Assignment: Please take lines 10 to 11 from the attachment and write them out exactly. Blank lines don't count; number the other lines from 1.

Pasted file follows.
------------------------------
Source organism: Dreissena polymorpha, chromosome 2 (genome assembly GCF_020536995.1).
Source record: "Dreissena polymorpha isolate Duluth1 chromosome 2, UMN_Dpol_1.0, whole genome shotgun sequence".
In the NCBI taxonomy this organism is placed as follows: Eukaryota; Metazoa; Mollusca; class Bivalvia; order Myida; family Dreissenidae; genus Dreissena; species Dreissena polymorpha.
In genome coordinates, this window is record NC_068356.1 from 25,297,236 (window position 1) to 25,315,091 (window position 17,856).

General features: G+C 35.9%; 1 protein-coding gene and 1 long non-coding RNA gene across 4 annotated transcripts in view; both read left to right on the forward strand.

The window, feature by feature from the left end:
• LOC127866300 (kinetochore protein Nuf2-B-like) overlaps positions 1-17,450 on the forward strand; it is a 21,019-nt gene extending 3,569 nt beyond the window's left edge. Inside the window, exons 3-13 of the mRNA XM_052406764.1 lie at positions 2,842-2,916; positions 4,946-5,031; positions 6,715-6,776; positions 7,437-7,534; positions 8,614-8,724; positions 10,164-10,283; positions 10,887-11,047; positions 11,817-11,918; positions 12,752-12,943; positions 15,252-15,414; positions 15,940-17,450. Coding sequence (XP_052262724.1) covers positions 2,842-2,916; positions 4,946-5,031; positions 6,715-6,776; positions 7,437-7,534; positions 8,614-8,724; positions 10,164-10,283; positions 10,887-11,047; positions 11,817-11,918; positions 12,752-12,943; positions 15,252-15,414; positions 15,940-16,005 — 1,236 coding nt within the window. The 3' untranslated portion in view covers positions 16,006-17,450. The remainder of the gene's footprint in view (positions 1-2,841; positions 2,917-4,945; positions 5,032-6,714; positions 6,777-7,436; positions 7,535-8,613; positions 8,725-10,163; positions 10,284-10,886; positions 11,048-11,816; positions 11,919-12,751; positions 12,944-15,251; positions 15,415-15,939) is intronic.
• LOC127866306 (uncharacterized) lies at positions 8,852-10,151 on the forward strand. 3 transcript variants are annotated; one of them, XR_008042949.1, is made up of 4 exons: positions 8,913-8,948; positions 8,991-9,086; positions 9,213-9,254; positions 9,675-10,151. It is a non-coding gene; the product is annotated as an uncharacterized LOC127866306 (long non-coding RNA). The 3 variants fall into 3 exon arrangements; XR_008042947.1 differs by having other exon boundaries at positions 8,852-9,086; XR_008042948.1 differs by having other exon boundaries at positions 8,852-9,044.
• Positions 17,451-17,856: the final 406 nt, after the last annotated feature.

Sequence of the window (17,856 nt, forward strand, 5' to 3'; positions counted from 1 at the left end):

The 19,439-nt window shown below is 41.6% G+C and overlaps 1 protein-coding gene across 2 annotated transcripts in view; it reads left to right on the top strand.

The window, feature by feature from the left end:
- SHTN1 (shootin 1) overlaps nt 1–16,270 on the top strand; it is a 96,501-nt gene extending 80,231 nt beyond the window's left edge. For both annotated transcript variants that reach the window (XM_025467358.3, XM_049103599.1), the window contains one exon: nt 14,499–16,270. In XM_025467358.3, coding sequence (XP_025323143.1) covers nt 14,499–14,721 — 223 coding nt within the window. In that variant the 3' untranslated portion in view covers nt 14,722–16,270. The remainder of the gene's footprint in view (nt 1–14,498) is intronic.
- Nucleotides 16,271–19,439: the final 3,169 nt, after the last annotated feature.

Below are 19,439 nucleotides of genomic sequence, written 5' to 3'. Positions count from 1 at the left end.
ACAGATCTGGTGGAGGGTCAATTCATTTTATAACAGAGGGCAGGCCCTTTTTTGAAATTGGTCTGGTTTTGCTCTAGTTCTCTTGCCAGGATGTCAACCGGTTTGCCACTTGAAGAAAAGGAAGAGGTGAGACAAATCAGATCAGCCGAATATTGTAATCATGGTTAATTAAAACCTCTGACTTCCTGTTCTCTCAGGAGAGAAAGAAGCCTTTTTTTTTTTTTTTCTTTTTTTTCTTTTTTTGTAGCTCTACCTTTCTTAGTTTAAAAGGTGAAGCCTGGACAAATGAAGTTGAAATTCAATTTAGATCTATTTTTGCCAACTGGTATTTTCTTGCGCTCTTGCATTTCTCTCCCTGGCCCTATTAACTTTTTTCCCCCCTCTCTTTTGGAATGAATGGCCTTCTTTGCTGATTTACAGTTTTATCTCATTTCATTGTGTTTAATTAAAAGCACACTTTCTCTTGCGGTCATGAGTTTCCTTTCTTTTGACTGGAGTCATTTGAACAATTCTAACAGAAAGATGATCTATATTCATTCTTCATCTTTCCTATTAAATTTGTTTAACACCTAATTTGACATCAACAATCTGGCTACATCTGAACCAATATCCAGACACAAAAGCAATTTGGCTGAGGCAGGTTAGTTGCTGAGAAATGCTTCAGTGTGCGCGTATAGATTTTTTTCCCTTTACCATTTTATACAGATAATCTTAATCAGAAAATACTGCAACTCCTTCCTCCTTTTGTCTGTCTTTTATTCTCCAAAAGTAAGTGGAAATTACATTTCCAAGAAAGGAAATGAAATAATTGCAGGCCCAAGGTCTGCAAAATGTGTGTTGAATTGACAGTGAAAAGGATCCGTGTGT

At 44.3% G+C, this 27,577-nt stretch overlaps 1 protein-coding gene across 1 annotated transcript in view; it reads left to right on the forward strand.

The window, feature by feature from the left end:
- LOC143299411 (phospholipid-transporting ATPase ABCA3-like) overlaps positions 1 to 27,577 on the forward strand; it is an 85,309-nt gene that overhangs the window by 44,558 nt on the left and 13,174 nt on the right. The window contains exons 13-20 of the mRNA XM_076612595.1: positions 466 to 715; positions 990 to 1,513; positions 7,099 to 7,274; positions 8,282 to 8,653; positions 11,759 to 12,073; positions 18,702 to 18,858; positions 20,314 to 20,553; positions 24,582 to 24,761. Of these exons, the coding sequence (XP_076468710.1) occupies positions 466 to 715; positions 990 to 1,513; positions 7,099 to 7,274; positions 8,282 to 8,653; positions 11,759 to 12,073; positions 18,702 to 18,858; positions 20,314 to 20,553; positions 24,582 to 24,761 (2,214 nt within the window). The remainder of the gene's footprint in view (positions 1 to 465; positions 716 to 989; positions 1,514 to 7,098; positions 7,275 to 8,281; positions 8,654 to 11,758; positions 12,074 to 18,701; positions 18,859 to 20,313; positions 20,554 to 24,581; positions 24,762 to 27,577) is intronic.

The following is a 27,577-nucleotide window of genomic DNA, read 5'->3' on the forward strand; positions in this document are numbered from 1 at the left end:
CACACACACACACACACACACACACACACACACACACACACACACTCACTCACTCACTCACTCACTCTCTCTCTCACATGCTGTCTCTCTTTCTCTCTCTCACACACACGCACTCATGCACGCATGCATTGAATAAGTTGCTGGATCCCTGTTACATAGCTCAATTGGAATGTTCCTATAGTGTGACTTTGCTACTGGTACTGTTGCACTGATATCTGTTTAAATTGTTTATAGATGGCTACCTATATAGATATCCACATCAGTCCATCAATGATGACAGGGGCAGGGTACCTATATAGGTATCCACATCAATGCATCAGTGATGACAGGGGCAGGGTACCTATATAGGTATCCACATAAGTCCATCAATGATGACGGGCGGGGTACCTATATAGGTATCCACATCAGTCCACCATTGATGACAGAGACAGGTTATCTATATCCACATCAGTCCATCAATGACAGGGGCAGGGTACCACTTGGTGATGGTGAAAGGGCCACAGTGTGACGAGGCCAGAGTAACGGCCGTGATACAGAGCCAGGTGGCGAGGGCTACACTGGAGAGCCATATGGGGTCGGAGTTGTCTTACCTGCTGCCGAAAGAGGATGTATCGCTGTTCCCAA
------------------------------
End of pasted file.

Sequence of the window (17,856 nt, forward strand, 5' to 3'; positions counted from 1 at the left end):

The 19,439-nt window shown below is 41.6% G+C and overlaps 1 protein-coding gene across 2 annotated transcripts in view; it reads left to right on the top strand.